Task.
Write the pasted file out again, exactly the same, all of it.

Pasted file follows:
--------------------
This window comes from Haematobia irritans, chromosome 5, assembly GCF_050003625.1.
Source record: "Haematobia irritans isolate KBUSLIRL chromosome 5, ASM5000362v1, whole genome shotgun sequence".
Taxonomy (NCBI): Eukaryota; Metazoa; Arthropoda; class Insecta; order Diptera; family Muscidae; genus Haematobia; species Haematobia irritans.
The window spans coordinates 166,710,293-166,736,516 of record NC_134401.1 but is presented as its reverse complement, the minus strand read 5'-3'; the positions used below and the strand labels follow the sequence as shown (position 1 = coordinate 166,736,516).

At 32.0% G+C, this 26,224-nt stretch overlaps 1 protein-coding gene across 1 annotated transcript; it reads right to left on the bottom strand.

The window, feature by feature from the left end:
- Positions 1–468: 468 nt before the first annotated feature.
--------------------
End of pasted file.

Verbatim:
This window comes from Haematobia irritans, chromosome 5, assembly GCF_050003625.1.
Source record: "Haematobia irritans isolate KBUSLIRL chromosome 5, ASM5000362v1, whole genome shotgun sequence".
Taxonomy (NCBI): Eukaryota; Metazoa; Arthropoda; class Insecta; order Diptera; family Muscidae; genus Haematobia; species Haematobia irritans.
The window spans coordinates 166,710,293-166,736,516 of record NC_134401.1 but is presented as its reverse complement, the minus strand read 5'-3'; the positions used below and the strand labels follow the sequence as shown (position 1 = coordinate 166,736,516).

At 32.0% G+C, this 26,224-nt stretch overlaps 1 protein-coding gene across 1 annotated transcript; it reads right to left on the bottom strand.

The window, feature by feature from the left end:
- Positions 1–468: 468 nt before the first annotated feature.